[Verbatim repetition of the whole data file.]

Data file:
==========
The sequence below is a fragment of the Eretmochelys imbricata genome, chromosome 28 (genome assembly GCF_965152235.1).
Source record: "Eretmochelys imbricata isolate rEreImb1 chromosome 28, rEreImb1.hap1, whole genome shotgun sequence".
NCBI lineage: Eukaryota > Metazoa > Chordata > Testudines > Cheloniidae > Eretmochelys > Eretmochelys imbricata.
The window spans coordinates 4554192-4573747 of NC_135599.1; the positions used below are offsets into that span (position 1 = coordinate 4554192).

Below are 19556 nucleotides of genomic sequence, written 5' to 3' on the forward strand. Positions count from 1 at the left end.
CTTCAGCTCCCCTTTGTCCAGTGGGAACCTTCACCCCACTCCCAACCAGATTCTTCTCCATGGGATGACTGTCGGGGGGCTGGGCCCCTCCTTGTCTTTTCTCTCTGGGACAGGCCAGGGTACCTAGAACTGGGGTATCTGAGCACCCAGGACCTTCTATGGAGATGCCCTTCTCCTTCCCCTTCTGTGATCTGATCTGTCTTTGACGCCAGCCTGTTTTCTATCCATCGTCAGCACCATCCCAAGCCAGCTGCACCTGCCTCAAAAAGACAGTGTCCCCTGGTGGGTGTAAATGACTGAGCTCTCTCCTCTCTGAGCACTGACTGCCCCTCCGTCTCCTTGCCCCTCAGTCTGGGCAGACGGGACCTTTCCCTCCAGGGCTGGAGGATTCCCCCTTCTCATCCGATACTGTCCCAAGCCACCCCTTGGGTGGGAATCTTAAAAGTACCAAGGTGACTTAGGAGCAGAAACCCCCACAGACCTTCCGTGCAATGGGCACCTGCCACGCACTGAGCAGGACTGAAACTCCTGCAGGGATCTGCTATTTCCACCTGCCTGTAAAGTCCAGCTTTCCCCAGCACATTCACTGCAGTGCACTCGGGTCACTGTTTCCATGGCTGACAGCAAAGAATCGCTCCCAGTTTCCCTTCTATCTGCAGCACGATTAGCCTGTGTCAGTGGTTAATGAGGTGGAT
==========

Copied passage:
The sequence below is a fragment of the Eretmochelys imbricata genome, chromosome 28 (genome assembly GCF_965152235.1).
Source record: "Eretmochelys imbricata isolate rEreImb1 chromosome 28, rEreImb1.hap1, whole genome shotgun sequence".
NCBI lineage: Eukaryota > Metazoa > Chordata > Testudines > Cheloniidae > Eretmochelys > Eretmochelys imbricata.
The window spans coordinates 4554192-4573747 of NC_135599.1; the positions used below are offsets into that span (position 1 = coordinate 4554192).

Below are 19556 nucleotides of genomic sequence, written 5' to 3' on the forward strand. Positions count from 1 at the left end.
CTTCAGCTCCCCTTTGTCCAGTGGGAACCTTCACCCCACTCCCAACCAGATTCTTCTCCATGGGATGACTGTCGGGGGGCTGGGCCCCTCCTTGTCTTTTCTCTCTGGGACAGGCCAGGGTACCTAGAACTGGGGTATCTGAGCACCCAGGACCTTCTATGGAGATGCCCTTCTCCTTCCCCTTCTGTGATCTGATCTGTCTTTGACGCCAGCCTGTTTTCTATCCATCGTCAGCACCATCCCAAGCCAGCTGCACCTGCCTCAAAAAGACAGTGTCCCCTGGTGGGTGTAAATGACTGAGCTCTCTCCTCTCTGAGCACTGACTGCCCCTCCGTCTCCTTGCCCCTCAGTCTGGGCAGACGGGACCTTTCCCTCCAGGGCTGGAGGATTCCCCCTTCTCATCCGATACTGTCCCAAGCCACCCCTTGGGTGGGAATCTTAAAAGTACCAAGGTGACTTAGGAGCAGAAACCCCCACAGACCTTCCGTGCAATGGGCACCTGCCACGCACTGAGCAGGACTGAAACTCCTGCAGGGATCTGCTATTTCCACCTGCCTGTAAAGTCCAGCTTTCCCCAGCACATTCACTGCAGTGCACTCGGGTCACTGTTTCCATGGCTGACAGCAAAGAATCGCTCCCAGTTTCCCTTCTATCTGCAGCACGATTAGCCTGTGTCAGTGGTTAATGAGGTGGAT